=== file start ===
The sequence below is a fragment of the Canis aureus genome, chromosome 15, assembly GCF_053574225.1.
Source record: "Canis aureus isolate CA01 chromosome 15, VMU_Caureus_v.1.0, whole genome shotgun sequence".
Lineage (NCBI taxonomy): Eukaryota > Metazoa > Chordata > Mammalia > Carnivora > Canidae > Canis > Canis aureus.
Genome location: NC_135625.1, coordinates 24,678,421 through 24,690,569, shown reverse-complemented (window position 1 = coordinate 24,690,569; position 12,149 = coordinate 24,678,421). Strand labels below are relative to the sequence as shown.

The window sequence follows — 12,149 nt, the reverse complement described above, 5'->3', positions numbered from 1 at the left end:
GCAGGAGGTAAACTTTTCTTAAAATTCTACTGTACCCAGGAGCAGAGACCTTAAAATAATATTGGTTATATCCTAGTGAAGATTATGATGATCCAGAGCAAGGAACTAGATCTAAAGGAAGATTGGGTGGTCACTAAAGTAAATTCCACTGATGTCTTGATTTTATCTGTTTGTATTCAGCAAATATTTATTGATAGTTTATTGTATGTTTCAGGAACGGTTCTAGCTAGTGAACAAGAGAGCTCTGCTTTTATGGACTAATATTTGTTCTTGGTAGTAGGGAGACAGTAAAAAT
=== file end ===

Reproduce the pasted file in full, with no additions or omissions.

The sequence below is a fragment of the Canis aureus genome, chromosome 15, assembly GCF_053574225.1.
Source record: "Canis aureus isolate CA01 chromosome 15, VMU_Caureus_v.1.0, whole genome shotgun sequence".
Lineage (NCBI taxonomy): Eukaryota > Metazoa > Chordata > Mammalia > Carnivora > Canidae > Canis > Canis aureus.
Genome location: NC_135625.1, coordinates 24,678,421 through 24,690,569, shown reverse-complemented (window position 1 = coordinate 24,690,569; position 12,149 = coordinate 24,678,421). Strand labels below are relative to the sequence as shown.

The window sequence follows — 12,149 nt, the reverse complement described above, 5'->3', positions numbered from 1 at the left end:
GCAGGAGGTAAACTTTTCTTAAAATTCTACTGTACCCAGGAGCAGAGACCTTAAAATAATATTGGTTATATCCTAGTGAAGATTATGATGATCCAGAGCAAGGAACTAGATCTAAAGGAAGATTGGGTGGTCACTAAAGTAAATTCCACTGATGTCTTGATTTTATCTGTTTGTATTCAGCAAATATTTATTGATAGTTTATTGTATGTTTCAGGAACGGTTCTAGCTAGTGAACAAGAGAGCTCTGCTTTTATGGACTAATATTTGTTCTTGGTAGTAGGGAGACAGTAAAAAT